Famous Landmarks in Utica-Top 5
Utica is surrounded by several famous landmarks. The Big Frog 104 staff put together a few highlights.
The Eagle Statue
Generations of Uticans have enjoyed the panoramic view from atop Roscoe Conkling Park, home to the iconic Eagle statue. The Eagle has also been a favorite spot for generations of romantically inclined teenagers who have used the surrounding parking area to “watch the submarine races.”
Boehlert Center at Union Station
This ornate structure was built between 1912 and 1914. The Boehlert Center at Union Station has been a transportation hub for a number of railroads over the past 100 years. The center was renamed after former Congressman Sherwood Boehlert who directed substantial sums of government money into it’s renovation. It is on the National Register of historic railroad stations.
The Stanley Theater
The Stanley Theater was built in 1928 and has served as a first run movie house, a concert hall, convention center and all purpose special event facility. Slated for demolition in the mid 1970’s as part of an urban renewal project, the building was purchased by a local arts council , and over time, restored to its original grandeur. It is on the National Register of Historic places.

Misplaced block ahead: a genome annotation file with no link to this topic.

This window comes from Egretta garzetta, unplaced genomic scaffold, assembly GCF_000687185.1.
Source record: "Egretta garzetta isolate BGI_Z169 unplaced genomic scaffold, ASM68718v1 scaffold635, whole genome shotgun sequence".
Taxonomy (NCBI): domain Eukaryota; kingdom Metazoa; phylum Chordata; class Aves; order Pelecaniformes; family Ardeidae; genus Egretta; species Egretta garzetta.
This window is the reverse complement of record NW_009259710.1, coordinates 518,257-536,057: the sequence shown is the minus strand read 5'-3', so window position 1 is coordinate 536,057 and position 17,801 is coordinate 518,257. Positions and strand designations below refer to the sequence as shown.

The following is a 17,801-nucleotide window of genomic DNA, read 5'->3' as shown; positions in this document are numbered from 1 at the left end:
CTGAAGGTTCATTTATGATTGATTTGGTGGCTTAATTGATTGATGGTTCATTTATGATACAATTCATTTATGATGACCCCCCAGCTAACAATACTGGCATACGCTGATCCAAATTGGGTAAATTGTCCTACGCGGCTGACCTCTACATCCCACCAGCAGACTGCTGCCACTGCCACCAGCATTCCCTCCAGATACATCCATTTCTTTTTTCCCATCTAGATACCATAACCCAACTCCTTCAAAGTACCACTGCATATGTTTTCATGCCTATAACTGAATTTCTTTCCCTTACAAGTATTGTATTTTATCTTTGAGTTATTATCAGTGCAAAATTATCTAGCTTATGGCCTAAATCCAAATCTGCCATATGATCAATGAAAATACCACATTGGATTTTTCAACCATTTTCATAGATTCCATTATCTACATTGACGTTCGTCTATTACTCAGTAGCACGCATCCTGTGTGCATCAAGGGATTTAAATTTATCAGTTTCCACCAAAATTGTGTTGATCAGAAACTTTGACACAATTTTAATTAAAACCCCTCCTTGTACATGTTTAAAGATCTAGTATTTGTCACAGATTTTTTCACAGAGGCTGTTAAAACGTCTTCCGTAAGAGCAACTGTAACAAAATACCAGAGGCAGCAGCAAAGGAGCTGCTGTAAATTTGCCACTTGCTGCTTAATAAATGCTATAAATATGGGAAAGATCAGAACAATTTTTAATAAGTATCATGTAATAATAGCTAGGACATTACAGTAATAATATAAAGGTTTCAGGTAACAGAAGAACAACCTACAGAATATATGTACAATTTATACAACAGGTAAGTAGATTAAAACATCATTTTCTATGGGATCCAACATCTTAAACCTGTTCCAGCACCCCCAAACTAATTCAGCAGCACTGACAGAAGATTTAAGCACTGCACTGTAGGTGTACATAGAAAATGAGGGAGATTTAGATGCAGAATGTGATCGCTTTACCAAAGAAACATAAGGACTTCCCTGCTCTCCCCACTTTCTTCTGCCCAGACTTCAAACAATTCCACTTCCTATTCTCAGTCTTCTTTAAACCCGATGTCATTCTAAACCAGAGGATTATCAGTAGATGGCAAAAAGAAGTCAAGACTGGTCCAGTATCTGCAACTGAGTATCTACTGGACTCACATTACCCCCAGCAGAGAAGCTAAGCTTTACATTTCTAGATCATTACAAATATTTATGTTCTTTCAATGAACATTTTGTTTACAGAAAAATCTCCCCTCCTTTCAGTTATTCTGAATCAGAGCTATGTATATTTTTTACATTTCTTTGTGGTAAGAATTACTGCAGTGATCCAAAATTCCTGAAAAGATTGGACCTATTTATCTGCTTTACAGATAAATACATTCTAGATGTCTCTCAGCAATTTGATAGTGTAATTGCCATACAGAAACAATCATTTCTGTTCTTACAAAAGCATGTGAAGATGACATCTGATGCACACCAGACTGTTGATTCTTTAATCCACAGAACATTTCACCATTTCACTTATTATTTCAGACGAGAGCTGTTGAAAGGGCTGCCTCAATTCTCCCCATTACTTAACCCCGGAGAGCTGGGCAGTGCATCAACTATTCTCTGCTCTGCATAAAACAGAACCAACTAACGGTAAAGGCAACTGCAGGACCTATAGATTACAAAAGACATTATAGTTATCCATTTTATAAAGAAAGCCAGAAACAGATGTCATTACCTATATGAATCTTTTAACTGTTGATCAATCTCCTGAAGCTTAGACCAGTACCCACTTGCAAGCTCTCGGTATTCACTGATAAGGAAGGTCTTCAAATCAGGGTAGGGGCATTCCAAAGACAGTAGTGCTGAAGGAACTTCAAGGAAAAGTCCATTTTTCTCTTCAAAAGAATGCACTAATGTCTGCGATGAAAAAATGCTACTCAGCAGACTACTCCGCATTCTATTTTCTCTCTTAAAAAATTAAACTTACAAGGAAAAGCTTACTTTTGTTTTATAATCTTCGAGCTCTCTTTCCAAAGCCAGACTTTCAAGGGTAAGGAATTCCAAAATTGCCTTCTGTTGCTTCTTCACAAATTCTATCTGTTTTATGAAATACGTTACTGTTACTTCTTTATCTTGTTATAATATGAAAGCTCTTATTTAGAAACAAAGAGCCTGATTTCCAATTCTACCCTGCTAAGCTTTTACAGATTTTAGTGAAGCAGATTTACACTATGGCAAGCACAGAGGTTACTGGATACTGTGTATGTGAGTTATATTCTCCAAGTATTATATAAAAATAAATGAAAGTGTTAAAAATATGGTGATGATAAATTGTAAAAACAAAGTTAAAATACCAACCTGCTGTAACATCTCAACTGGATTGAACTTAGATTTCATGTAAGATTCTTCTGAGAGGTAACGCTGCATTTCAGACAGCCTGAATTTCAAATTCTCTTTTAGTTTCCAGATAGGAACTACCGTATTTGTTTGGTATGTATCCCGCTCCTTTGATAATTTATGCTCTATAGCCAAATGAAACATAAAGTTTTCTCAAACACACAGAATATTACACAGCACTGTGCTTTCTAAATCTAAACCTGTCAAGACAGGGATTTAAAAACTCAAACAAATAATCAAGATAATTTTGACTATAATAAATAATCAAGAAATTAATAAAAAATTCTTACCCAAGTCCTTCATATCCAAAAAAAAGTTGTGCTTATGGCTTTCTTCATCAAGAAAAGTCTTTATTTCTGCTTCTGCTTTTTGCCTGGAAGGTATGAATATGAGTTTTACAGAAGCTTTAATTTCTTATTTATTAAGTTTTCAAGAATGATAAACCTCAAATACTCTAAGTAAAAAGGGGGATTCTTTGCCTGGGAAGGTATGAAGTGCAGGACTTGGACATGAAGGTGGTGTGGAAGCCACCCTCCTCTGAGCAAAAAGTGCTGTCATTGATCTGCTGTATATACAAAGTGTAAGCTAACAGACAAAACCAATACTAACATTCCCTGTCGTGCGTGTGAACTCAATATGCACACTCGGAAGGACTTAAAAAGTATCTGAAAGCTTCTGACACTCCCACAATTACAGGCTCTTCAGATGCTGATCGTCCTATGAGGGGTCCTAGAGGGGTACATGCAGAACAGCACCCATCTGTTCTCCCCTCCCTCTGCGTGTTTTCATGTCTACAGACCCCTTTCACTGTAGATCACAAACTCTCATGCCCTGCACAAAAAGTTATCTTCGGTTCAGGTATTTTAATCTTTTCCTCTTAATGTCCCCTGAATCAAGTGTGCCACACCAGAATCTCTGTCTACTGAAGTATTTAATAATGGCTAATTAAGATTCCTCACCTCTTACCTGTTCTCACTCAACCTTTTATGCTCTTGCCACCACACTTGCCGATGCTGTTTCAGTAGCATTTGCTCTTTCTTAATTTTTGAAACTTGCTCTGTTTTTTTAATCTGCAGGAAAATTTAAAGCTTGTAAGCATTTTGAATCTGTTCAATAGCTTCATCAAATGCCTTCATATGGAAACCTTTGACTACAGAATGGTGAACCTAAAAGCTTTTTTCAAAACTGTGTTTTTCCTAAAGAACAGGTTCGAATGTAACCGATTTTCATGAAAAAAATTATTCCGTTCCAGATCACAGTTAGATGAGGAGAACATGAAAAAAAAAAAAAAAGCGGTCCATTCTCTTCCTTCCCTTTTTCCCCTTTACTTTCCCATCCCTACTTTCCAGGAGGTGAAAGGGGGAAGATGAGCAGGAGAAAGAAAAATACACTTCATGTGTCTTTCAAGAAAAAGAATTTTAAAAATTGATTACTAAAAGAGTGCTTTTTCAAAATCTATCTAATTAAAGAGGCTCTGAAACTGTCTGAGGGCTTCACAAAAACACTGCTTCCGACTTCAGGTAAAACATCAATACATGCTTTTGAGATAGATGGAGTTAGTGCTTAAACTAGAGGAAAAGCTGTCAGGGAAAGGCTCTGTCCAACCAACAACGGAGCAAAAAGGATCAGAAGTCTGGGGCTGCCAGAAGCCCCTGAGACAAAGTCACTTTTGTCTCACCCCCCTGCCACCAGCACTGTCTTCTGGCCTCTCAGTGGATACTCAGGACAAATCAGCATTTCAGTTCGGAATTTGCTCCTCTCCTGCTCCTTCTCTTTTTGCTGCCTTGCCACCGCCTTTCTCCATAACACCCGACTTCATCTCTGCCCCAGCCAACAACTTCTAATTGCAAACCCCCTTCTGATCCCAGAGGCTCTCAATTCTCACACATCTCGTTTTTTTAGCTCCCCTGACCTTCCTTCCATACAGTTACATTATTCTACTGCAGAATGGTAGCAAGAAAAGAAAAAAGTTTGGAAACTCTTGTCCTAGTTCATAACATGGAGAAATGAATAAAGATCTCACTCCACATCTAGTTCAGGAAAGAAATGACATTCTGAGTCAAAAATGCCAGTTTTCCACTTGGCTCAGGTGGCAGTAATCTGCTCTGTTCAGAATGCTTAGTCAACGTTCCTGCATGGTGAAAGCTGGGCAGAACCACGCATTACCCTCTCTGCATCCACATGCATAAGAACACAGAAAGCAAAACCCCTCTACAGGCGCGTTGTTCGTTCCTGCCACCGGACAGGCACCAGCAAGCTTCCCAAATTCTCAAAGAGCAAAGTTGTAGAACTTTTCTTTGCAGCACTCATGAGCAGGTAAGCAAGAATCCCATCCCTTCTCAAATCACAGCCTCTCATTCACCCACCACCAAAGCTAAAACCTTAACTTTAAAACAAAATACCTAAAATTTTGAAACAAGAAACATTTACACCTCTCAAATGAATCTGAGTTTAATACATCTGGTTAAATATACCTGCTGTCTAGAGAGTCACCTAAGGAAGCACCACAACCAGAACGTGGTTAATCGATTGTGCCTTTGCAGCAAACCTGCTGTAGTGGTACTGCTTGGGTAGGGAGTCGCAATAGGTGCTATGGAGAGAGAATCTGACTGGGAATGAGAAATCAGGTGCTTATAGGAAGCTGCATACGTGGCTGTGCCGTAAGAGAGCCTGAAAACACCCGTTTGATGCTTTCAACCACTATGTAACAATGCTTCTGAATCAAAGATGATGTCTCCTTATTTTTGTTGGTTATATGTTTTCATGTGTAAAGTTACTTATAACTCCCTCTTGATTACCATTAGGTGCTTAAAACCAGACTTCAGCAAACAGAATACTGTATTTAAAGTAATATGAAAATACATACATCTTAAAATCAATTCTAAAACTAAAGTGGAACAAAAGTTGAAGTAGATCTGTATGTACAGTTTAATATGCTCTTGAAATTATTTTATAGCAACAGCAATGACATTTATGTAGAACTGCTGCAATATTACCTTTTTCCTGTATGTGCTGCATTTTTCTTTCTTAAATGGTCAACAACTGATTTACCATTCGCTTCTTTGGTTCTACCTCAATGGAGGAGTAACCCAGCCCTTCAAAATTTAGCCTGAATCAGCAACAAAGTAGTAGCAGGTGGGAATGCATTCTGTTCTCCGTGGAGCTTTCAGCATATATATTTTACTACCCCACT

Soldiers and Sailors Monument
The Soldiers and Sailors Monument is a historic icon, located at Oneida Square in Utica. The monument sits in the center of the square, bordered by Genesee and Plant Streets. It was originally unveiled on October 13, 1891 and dedicated to the memory of those in Oneida and Herkimer counties who fought In the Civil War. Numerous memorial services, parades and veterans’ activities take place each year at the site. “An inscription on an upper pediment – from Oliver Wendell Holmes’ “Voyage of the Good Ship Union” read: “One Flag, One Land, One Heart, One Hand, One Nation, Evermore.” On the southern side of the monument is the dedicatory language: “We keep in memory the men of Utica who risked their lives to save the Union.” On the reverse side is the second part of the dedicatory inscription: “From Sumter by land and sea to Appomattox.”* Currently, discussions are underway to possibly move the monument to the center of Genesee Street to be encircled by a traffic roundabout, but that has not been decided as yet.
* Credit- Oneida County Historical Society
Tower of Hope
The “Tower of Hope” is a municipal clock tower that stands adjacent to Utica City Hall in downtown Utica. During the 1970s in his first tenure as Mayor of Utica, then Mayor Edward Hanna made national news with his unique style of governing, gaining the attention of world renown comedian Bob Hope. Hope visited Utica and performed at the Utica Memorial Auditorium. Later, the Mayor proposed building a clock tower dubbed “Tower of Hope” in Bob Hope’s honor. The tower also conveyed the idea of hope for the city’s future.
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